Improved Algorithms Lead to Lab-Scale Combustion Simulations
January 1, 2004
In spite of its fundamental technological importance, our knowledge of basic combustion processes is surprisingly incomplete. Theoretical combustion science is unable to address the complexity of realistic flames, and laboratory measurements are difficult to interpret and often limited in the types of applicable flames or levels of detail they can provide. CRD’s Center for Computational Sciences and Engineering (CCSE) has teamed with LBNL’s Environmental Energy Technologies Division (EETD) to build a high- performance computing solution to flame simulation and analysis that has a unique potential for making dramatic progress in combustion science research.
The CCSE group has created the first detailed simulations of laboratory-scale turbulent premixed flame experiments using 3D time-dependent software accommodating an unprecedented level of detail in terms of chemical fidelity and fluid transport. CCSE and EETD researchers work together to validate the simulations with experimental data, and then probe the computed results for information not easily obtainable from the experiment in any other way. The investigations are focused in two primary areas: how turbulence in the fuel stream affects the local combustion chemistry, and how emissions are formed and released in the product stream. The work has applications for devices ranging from power generators, heating systems, water heaters, stove, ovens and even clothes driers.
Simulation at such a level of detail was impossible just a few years ago. However, algorithmic improvements by DOE-funded applied mathematics groups such as CCSE over the past five years have slashed computational costs for these types of flows by a factor of 10,000. Such savings enable key improvements in the fidelity of the chemical and fluid dynamical descriptions of the flows, to the point that real experiments may now be simulated without ad-hoc engineering models for under-resolved physical processes. However, simulation of practical-scale combustion devices remains an immense undertaking. CCSE has implemented their advanced simulation algorithms on state-of- the-art parallel computing hardware to increase the number of variables available for describing the system from hundreds of thousands, five years ago, to more than a billion today.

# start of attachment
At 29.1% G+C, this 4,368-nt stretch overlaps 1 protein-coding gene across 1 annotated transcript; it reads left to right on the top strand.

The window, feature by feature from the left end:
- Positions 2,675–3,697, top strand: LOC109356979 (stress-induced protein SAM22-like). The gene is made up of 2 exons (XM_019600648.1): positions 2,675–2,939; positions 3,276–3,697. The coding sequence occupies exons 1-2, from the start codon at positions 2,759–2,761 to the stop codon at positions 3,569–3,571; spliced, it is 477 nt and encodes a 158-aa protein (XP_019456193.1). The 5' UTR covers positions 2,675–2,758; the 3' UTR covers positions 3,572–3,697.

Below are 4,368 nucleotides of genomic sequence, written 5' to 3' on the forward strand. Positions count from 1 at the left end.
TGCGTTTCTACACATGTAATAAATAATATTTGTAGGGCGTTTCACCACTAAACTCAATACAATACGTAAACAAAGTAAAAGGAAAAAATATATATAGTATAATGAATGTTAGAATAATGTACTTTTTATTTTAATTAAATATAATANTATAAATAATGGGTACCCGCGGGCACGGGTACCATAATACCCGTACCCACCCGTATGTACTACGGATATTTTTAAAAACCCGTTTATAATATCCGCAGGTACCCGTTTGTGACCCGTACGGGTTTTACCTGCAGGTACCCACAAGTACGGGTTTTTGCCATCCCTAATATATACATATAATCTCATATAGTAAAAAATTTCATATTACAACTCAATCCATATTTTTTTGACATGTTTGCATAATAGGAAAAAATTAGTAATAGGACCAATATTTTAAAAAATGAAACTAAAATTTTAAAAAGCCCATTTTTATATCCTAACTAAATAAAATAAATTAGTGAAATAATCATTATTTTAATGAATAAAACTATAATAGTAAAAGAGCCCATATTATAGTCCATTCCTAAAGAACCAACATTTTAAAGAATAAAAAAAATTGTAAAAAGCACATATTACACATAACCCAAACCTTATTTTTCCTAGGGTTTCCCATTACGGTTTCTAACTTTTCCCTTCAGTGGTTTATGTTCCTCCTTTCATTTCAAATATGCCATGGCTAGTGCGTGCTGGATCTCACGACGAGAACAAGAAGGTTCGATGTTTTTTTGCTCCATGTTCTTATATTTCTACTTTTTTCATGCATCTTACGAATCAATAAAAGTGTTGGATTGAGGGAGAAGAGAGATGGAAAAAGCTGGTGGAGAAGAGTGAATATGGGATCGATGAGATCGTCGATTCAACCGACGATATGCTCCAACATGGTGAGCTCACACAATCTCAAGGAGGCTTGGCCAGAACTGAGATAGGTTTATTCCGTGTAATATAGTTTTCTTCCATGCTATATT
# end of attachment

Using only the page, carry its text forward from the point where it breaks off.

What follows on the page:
The research approach taken by CCSE has explicitly targeted both the temporal and spatial multi-scale aspects of combustion modeling. The group takes advantage of key mathematical characteristics of low-speed flows, common to most combustion applications, to eliminate components of the model relevant only to high-speed scenarios. For low speed flows, these components have little effect on the system dynamics, yet they drive down the simulation efficiency by unnecessarily limiting the maximum numerical time step-size. The integration algorithms are implemented in a set of software tools based on adaptive mesh refinement (AMR), a dynamic grid-based system that automatically allocates computational resources to regions that contain the most interesting detail. The AMR methodology allows one to simultaneously incorporate large-scale effects that stabilize the flame, as well as the very fine scale features of the combustion reaction zone itself.
The detailed solutions computed by CCSE are being validated with experimental data provided by the EETD Combustion Lab. Comparisons include global observables, such as mean flame locations and geometries, as well as statistics of instantaneous flame surface structures. In addition to simply validating the computed solutions however, the research groups probe the massive amounts of data generated by the computation in order to learn more about flame details, such as the localized effects of large and small eddies on the structure of the combustion reaction zone. For example, the distribution of hydrogen atoms in the thermal field is tightly coupled to key chain-branching reactions required to sustain the combustion process itself. The detailed models accurately represent the transport of hydrogen with respect to the other chemical species in the context of this turbulent flow. CCSE is presently using detailed chemistry and transport models containing 20 to 65 chemical species, and hundreds of reactions.
CCSE is now working with EETD researchers to develop statistical measures of the simulation and experimental data so that they can obtain a more quantitative comparison. They are also working to understand the volumes of new simulation data in order to quantitatively characterize how fuel-stream turbulence affects the detailed combustion process.
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